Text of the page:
¯¯

¯¯

One story remaining is that of the languages of Tasmania, an island southwards of Australia. The island has been separated from Australia for about 12,000 years. Europeans documented about 12 languages spoken there. They only transcribed words and sometimes very basic grammar, and the actual names of the languages are lost. The Tasmanian languages consisted of about three distinct families. Those languages were only spoken until the 1830s. The English largely exterminated the indigenous people and relocated those left to Flinders Island, where a mixed version of the Tasmanian languages developed. That, too, is long extinct. Some form of Tasmanian language, possibly this mixed version, was recorded in 1903 by an indigenous woman born on Flinders Island. The Tasmanian languages are not a farther group of Australian languages—they are quite unlike them. This likely sheds light on an earlier situation in Australia. Human languages have been spoken there for about 65,000 years, while Pama-Nyungan languages are closely enough related that the family cannot have existed for longer than several thousand years. Thus, it is likely the Pama-Nyungan speakers spread throughout most of Australia relatively recently, overtaking what would have been innumerable languages spoken there originally. Most of Australia’s linguistic map may have been as dense with distinct languages and families as the non-Pama-Nyungan region in the north is today. The Tasmanian situation may have reflected this original situation, with SUGGESTED READING its dozen languages of three families spoken Dixon, Australian Languages. on an island not much bigger than Ireland. ———— , Edible Gender, Mother-in-Law style, and Other Grammatical Wonders.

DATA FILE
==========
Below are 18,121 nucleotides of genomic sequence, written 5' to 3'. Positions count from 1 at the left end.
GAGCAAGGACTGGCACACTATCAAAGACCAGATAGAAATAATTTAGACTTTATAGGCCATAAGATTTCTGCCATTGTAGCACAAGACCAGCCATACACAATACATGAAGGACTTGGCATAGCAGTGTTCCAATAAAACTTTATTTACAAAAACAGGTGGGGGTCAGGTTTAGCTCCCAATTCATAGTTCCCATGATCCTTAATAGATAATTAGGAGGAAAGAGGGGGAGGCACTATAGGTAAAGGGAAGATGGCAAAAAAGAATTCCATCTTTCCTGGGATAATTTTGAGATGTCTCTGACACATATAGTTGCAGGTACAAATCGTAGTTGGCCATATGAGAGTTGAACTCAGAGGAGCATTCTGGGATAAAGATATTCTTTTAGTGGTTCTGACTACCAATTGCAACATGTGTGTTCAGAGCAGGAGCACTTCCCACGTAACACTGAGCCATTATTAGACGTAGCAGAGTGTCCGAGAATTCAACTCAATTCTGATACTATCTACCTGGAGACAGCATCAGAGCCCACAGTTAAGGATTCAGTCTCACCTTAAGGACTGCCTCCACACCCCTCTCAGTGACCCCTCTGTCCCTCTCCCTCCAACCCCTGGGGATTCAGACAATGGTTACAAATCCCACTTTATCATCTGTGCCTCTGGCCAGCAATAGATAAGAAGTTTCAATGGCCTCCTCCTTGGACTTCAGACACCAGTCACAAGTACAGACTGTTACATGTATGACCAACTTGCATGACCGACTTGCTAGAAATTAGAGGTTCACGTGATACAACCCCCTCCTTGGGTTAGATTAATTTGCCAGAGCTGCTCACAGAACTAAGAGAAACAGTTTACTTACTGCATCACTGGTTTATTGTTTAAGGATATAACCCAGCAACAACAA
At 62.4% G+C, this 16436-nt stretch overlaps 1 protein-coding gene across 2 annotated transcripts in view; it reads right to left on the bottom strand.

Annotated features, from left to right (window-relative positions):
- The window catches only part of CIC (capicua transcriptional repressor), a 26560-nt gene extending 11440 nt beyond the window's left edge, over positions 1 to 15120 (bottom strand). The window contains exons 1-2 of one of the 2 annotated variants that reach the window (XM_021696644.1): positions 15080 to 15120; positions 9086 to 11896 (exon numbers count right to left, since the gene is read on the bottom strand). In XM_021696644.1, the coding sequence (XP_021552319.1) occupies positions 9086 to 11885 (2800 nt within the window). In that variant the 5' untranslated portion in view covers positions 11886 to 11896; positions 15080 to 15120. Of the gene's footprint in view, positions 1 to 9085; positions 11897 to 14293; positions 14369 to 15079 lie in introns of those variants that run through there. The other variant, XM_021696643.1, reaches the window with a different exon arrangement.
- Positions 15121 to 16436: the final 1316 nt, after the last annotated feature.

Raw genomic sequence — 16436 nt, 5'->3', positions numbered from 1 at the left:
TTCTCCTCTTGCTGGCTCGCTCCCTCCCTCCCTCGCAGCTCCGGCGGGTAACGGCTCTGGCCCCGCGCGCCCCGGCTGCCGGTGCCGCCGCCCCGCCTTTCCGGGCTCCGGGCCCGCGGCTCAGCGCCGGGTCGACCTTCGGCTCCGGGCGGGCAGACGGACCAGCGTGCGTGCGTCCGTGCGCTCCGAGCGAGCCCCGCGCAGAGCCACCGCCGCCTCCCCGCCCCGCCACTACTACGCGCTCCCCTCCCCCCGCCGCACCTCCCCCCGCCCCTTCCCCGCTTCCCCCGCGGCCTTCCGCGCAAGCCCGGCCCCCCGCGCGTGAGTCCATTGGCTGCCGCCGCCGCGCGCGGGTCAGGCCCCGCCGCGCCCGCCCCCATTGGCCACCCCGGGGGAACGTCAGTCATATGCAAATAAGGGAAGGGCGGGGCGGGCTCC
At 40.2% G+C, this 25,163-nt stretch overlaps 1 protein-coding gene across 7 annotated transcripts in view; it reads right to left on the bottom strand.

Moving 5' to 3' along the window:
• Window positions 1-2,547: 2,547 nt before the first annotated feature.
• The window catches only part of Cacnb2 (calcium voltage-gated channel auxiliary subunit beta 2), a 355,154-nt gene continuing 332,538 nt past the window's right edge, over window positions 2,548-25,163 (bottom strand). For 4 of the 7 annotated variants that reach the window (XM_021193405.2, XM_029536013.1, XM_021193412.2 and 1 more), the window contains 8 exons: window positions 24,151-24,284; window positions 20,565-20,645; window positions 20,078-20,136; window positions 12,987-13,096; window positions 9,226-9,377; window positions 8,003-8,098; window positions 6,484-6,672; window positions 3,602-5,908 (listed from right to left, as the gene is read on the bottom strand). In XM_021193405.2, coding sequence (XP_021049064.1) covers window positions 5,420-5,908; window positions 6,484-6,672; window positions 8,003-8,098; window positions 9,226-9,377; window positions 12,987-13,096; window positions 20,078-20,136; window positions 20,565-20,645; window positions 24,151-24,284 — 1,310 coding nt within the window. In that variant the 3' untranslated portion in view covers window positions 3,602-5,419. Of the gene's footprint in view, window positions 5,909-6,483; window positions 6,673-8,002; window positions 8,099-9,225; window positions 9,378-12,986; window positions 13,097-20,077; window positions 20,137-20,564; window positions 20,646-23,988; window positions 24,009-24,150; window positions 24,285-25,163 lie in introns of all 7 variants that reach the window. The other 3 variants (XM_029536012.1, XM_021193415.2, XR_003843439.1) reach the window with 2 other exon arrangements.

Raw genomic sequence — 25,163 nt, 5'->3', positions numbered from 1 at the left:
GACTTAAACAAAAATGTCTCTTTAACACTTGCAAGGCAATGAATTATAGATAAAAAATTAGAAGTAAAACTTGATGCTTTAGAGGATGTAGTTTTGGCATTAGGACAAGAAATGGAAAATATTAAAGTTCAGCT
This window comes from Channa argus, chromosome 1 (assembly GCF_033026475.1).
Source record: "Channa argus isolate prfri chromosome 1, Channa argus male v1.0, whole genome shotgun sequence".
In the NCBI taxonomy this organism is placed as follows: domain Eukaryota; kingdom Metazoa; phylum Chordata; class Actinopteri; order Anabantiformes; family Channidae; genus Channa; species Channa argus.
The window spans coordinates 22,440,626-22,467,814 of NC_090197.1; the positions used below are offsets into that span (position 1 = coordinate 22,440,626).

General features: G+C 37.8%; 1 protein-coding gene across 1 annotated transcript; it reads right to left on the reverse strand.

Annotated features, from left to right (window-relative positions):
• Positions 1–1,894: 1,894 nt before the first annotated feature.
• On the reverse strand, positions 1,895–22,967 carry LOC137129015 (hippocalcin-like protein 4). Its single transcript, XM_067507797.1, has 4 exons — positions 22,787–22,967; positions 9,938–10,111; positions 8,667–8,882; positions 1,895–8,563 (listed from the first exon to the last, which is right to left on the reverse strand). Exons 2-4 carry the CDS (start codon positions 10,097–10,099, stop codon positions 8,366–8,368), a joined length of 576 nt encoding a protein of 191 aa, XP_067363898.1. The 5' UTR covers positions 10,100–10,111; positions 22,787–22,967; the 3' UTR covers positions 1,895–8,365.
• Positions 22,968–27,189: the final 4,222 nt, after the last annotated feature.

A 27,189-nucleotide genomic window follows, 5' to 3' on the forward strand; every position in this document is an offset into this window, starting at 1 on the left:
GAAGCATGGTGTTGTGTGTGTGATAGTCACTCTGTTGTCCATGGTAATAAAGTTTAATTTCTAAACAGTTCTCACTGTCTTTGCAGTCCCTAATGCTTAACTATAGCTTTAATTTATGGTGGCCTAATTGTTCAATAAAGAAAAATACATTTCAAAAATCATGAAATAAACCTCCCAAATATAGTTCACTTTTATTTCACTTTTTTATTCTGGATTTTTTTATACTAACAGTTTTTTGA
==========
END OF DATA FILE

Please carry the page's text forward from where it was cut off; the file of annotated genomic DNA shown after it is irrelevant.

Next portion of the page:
121